Author Interview: E. Lockhart on Dramarama

E. Lockhart is the author of Dramarama (Hyperion, 2007), Fly on the Wall (Delacorte, 2006)(excerpt), The Boyfriend List (Delacorte, 2005)(excerpt) and The Boy Book (Delacorte, 2007)(excerpt), all novels for teenagers.

We last spoke in November 2005 about the release of The Boyfriend List (15 guys, 11 shrink appointments, 4 ceramic frogs and me, ruby oliver)(Delacorte, 2005)(author interview) and Fly on the Wall (Delacorte, 2006)(author interview). Do you have any updates for us on those titles?

The Boyfriend List is out in paperback with reading group questions and an interview in the back. Its sequel, The Boy Book, came out in hardcover last September. Fly on the Wall pubs in paperback in November, with a spanky new cover.

Could you fill us in on The Boy Book: A Study of Habits and Behaviors, Plus Techniques for Taming Them (Delacorte, 2007)? How does it relate to your previous work?

The Boy Book is the sequel to The Boyfriend List, and it was most awesomely fun to revisit Ruby Oliver as a character–her neuroses, her footnotes, her overactive analysis of every situation.

In this book, Roo confronts secrets about her friend-boy not boy-friend Noel, mysterious notes from her ex-boyfriend Jackson, the villainy of her ex-friend Cricket, the horrors of the school retreat, and the exploitation of hooters everywhere. Oh, and there are penguins. Preview it here.

I am starting the third book in this series…um… tomorrow.

Congratulations on the release of Dramarama (Hyperion, 2007)! Could you tell us about this new title?

Dramarama is the most campy, the most glittery, the most theatrical of my books. I spent three summers at drama camp, and the novel is about two Ohio teenagers–one straight, one gay; one female, one male; one white, one black–who spend the summer at a prestigious musical theater camp. They’re best friends going in, and their friendship goes through a lot of changes and traumas as they encounter theatrical jealousies, mean directors, baby divas, hot guys and unitards.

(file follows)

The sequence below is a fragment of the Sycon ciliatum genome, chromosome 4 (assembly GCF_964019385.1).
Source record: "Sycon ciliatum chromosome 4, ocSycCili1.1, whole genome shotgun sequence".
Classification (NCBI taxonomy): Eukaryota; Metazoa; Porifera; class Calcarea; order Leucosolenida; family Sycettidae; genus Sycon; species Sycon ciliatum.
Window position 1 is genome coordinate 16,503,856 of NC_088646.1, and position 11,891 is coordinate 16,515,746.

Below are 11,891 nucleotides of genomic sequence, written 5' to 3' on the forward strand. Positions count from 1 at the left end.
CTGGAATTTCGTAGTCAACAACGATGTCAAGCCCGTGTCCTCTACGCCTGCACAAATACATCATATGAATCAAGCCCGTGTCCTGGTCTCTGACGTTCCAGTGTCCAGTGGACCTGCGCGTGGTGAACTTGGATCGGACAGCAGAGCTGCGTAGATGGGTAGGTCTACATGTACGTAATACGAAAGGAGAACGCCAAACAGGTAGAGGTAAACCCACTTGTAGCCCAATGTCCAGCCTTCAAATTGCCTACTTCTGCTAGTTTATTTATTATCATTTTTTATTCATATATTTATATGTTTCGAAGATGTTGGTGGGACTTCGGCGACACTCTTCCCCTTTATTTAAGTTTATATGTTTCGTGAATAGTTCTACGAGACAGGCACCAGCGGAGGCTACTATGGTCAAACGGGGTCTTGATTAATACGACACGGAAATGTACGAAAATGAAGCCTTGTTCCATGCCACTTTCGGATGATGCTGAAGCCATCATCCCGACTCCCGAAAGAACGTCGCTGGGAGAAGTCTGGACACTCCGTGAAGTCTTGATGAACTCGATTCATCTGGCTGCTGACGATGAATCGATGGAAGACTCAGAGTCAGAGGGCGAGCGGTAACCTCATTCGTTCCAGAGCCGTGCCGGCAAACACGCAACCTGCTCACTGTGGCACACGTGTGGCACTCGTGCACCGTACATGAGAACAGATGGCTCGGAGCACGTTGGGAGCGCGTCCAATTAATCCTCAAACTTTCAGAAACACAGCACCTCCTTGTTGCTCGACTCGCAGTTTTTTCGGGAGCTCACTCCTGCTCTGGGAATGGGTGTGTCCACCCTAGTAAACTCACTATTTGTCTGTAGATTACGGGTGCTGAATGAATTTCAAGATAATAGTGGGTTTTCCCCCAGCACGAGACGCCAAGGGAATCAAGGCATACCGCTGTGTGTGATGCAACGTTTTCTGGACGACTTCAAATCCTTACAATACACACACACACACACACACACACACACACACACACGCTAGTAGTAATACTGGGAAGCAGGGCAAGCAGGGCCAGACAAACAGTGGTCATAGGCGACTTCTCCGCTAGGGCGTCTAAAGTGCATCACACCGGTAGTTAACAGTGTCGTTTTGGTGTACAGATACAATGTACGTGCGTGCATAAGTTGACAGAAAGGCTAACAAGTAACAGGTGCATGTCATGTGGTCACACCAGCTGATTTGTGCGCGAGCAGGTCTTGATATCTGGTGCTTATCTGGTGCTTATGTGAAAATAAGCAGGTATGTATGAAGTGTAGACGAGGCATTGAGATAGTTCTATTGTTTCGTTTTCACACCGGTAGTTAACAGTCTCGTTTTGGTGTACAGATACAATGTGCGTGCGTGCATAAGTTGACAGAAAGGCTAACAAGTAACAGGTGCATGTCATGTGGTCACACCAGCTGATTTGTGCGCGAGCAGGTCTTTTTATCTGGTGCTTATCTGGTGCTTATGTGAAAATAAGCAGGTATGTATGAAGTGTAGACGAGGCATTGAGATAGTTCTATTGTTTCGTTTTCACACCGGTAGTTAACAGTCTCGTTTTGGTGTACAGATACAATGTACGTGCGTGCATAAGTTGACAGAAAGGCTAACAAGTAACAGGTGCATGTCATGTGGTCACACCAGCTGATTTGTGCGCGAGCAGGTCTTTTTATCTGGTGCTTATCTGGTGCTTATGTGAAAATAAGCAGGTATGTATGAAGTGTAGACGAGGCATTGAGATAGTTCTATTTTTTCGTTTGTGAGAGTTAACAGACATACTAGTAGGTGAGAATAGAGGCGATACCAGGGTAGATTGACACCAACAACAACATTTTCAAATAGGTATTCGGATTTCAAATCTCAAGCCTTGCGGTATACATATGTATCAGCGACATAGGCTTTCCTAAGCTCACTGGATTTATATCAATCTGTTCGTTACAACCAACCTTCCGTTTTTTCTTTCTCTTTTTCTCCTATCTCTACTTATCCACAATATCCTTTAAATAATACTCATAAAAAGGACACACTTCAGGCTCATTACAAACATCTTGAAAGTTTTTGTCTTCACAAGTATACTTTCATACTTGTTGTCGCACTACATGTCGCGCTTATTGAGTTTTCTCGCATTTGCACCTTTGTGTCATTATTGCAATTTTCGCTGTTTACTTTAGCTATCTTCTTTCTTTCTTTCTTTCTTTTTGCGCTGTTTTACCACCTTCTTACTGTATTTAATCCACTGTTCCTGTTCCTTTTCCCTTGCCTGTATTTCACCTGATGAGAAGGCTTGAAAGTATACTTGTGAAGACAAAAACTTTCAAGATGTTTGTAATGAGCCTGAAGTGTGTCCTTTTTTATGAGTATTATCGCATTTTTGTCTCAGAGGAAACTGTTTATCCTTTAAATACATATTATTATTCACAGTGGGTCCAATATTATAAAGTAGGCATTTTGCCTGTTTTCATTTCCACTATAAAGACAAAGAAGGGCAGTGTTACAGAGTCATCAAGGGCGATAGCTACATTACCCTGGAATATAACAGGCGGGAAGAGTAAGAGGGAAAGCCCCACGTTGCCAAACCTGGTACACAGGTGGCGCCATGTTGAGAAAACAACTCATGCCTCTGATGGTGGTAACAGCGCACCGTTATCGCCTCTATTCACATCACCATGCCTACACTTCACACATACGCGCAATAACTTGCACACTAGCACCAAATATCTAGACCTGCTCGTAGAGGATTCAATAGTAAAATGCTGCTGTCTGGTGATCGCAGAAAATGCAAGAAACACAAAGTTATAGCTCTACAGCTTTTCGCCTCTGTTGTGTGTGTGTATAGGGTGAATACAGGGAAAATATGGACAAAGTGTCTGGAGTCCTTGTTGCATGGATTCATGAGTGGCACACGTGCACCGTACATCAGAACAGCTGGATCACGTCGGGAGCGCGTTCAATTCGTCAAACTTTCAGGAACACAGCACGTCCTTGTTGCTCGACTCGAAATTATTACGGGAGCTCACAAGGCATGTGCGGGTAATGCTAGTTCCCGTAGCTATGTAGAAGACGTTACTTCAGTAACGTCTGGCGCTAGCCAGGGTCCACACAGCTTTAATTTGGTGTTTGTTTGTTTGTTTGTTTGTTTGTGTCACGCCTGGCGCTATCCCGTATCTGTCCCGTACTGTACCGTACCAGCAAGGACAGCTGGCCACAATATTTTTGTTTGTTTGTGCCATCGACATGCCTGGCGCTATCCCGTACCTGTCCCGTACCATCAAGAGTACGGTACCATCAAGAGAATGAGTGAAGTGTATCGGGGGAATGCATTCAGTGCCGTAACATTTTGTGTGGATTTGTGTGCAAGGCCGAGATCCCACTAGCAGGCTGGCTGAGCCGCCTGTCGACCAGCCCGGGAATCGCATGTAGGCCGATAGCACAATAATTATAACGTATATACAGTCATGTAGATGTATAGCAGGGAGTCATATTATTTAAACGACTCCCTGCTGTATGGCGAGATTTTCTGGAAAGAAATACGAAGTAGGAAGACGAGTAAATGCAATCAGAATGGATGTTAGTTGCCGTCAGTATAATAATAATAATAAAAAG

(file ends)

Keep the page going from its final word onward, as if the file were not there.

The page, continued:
What was the timeline between spark and publication, and what were the major events along the way?

I sold this book on the strength of some anecdotes about drama camp told to an editor at lunch. Donna Bray from Hyperion. She had amazing faith in me that I could make a book out of a few ridiculous stories. I hadn’t even known it was a book idea until she told me.

What were the challenges (literary, research, psychological, and logistical) in bringing it to life?

Mainly, I had to put in more hormones and cute guys. The first draft was too focused on theater and ambition and competition. All that’s in there, still–but now there’s kissing, too.

More seriously, sometimes people ask me how it felt to write Demi–not my narrator (Sadye), but the other central character in the book. He’s a seventeen-year-old African American homosexual boy from an upper middle class background. I am none of those things except that I once was seventeen.

The answer is, I just wrote him. He is in me, somewhere. He is bits and pieces of people I know, or have known; he is, in many ways ME–the way he feels about certain things, the way he speaks, his passions, his sense of humor–just as all my characters are. He is also flamboyant and sometimes campy, so I pushed myself to make sure that although Demi flirts with stereotypes, and as a theatrical person, plays around with different aspects of his identity, he is not himself a stereotype but a complicated guy. But honestly, I do that with all my characters. Push myself that way. It was not really different because Demi is black and male–it’s just that people ask me about writing him.